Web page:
UA Theory Leads to Nobel Prize
A UA researcher’s work inspired a Nobel Prize winner to experiment and discover a quantum physics observation.
In the early 1990s, Julio Gea-Banacloche, a physicist and professor in the J. William Fulbright College of Arts and Sciences, calculated that a single atom placed into an existing electromagnetic field would “split” the field, allowing it to exist in two states at once, said Melissa Blouin, director of science and research communication.
“He showed a new way to realize one of the fundamental problems in quantum physics, observing a particle in multiple states, leading one of the current Nobel Prize winners in physics to successfully do so in his experiments,” Blouin said.
In 1935, Nobel Laureate Erwin Schrödinger was the first to experiment with this puzzling piece of quantum physics labeling his experiment, “Schrödinger’s cat.” This thought experiment was explained by Gea-Banacloche in a research paper as he made his own assertions on the experiment.
“Imagine you have a cat in a cardboard box. Without direct observation, the cat could be thought of as existing in two states at the same time — both alive and dead — until the minute someone observes it, when it must be either alive or dead,” Gea-Banacloche explained.
“In the same way, quantum particles can have multiple states at once, but when a scientist tries to observe these multiple states, they collapse into one,” said Gea-Banacloche.
In 2003, 12 years after Gea-Banacloche’s published his findings, a team led by Serge Haroche, one of this year’s Nobel Prize winners in physics, published experimental findings showing the theoretical predictions of Gea-Banacloche to be true, said officials with the National Institute of Standards and Technology in a press release.
“Haroche and his team had made ‘cat’ states before by other methods, but they found my proposal intriguing enough to pursue,” Gea-Banacloche said. “Their experiment was beautiful. They essentially were able to see ‘Schrödinger’s cat’ in the two states inside the box.”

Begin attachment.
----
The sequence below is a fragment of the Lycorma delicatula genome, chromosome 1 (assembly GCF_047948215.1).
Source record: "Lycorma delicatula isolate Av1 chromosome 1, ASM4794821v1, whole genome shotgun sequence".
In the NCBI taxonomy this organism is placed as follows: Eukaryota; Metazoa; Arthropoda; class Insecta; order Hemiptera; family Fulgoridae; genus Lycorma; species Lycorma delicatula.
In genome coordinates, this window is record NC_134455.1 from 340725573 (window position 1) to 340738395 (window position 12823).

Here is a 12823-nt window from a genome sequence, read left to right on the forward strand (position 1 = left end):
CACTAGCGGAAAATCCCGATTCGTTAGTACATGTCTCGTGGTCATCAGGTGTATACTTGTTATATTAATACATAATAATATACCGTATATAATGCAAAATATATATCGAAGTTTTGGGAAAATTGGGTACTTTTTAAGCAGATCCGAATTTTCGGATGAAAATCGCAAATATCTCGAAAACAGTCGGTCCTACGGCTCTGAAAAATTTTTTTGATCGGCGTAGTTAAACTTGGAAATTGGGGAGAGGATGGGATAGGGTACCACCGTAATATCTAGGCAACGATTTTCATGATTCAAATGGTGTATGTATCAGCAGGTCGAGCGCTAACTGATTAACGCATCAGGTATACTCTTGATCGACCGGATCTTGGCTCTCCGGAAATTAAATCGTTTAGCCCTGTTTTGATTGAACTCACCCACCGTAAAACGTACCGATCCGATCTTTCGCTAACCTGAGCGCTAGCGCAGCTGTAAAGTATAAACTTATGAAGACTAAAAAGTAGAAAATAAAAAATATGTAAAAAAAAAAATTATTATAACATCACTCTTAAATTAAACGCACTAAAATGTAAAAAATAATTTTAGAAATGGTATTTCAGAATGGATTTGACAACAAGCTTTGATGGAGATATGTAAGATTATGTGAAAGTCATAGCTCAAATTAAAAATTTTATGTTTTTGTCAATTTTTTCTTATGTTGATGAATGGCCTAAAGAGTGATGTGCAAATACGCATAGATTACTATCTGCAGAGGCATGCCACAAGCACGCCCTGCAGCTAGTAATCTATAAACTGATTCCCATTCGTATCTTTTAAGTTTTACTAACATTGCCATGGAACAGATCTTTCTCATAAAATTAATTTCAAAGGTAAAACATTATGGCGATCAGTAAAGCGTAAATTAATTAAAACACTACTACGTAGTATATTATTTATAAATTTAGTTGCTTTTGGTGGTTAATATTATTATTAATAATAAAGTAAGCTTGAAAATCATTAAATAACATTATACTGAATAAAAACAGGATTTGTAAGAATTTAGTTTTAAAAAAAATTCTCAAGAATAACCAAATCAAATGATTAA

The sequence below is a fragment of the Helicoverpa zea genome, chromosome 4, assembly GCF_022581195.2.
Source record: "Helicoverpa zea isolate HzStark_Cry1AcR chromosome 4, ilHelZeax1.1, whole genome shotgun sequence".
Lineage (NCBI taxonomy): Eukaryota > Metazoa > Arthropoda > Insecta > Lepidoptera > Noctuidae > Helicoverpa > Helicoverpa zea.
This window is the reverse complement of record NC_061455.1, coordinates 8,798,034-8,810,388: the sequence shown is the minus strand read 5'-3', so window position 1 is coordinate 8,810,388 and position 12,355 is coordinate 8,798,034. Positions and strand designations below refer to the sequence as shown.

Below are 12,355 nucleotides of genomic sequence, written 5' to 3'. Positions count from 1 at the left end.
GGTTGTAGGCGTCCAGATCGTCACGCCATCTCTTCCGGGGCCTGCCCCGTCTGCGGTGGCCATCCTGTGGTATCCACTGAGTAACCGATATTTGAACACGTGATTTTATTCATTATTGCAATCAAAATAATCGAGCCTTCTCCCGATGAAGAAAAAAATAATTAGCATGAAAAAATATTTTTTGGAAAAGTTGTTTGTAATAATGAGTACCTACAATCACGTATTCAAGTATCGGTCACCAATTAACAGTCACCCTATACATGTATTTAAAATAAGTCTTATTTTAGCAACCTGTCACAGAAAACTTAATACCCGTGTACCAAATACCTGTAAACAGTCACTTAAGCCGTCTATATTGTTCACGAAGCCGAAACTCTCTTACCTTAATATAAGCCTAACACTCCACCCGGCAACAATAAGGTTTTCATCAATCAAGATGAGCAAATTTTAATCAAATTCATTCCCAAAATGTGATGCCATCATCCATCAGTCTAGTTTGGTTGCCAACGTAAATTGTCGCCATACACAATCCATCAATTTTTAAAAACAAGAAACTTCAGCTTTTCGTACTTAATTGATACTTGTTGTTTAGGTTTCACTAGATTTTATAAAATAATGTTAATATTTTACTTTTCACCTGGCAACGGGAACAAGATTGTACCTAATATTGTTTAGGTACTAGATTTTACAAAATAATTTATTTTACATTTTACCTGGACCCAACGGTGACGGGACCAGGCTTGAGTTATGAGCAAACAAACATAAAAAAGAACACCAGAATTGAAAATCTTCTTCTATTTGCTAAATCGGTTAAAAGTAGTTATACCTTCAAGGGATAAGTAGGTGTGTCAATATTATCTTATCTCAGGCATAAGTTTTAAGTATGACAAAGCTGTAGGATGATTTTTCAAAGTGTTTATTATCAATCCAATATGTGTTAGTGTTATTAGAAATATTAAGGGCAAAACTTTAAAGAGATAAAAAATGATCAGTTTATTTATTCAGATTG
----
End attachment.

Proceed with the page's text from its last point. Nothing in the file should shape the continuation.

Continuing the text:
Haroche, along with fellow colleague David J. Wineland, of the National Institute of Standards and Technology in Boulder, Colo., won this year’s Nobel Prize in physics for their work in measuring and manipulating individuals quantum systems applying principles that Gea-Banacloche theorized and worked on in his paper.
Gea-Banacloche has continued work in quantum theory, but has moved from cats to computing. He spent the past 15 years looking at the theory behind quantum computing – a revolutionary way of using simultaneous multiple quantum states to generate and store vast amounts of information using only a tiny number of quantum particles, said Matt McGowan, UA science and research writer.
The Nobel citation notes that Wineland and Haroche’s methods have enabled science to take “the very first steps towards building a new type of superfast computer based on quantum physics,” according to officials with the Nobel Prize committee.
“Perhaps the quantum computer will change our everyday lives in this century in the same radical way as the classical computer did in the last century,” said Patrick Gallagher, secretary of commerce for Standards and Technology and NIST Director. “The research has also led to the construction of extremely precise clocks that could become the future basis for a new standard of time, with more than hundred-fold greater precision than present-day cesium clocks.”